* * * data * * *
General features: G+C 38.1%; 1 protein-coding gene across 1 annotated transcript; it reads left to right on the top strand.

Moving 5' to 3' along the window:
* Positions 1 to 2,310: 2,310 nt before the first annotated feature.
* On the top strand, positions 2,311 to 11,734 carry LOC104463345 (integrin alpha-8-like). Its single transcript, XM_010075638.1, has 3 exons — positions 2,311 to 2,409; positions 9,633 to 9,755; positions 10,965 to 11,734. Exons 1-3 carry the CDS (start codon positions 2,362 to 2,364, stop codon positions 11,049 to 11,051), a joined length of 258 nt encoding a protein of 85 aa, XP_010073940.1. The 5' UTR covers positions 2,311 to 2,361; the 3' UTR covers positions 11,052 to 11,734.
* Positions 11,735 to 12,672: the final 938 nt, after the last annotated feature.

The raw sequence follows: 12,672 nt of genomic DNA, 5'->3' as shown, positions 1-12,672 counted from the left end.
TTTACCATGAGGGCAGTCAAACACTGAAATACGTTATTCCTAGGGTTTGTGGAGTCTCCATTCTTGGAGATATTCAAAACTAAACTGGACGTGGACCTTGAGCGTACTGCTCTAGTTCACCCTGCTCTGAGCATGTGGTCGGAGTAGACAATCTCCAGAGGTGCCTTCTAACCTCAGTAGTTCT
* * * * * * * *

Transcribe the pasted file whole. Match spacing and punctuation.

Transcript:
General features: G+C 38.1%; 1 protein-coding gene across 1 annotated transcript; it reads left to right on the top strand.

Moving 5' to 3' along the window:
* Positions 1 to 2,310: 2,310 nt before the first annotated feature.
* On the top strand, positions 2,311 to 11,734 carry LOC104463345 (integrin alpha-8-like). Its single transcript, XM_010075638.1, has 3 exons — positions 2,311 to 2,409; positions 9,633 to 9,755; positions 10,965 to 11,734. Exons 1-3 carry the CDS (start codon positions 2,362 to 2,364, stop codon positions 11,049 to 11,051), a joined length of 258 nt encoding a protein of 85 aa, XP_010073940.1. The 5' UTR covers positions 2,311 to 2,361; the 3' UTR covers positions 11,052 to 11,734.
* Positions 11,735 to 12,672: the final 938 nt, after the last annotated feature.

The raw sequence follows: 12,672 nt of genomic DNA, 5'->3' as shown, positions 1-12,672 counted from the left end.
TTTACCATGAGGGCAGTCAAACACTGAAATACGTTATTCCTAGGGTTTGTGGAGTCTCCATTCTTGGAGATATTCAAAACTAAACTGGACGTGGACCTTGAGCGTACTGCTCTAGTTCACCCTGCTCTGAGCATGTGGTCGGAGTAGACAATCTCCAGAGGTGCCTTCTAACCTCAGTAGTTCT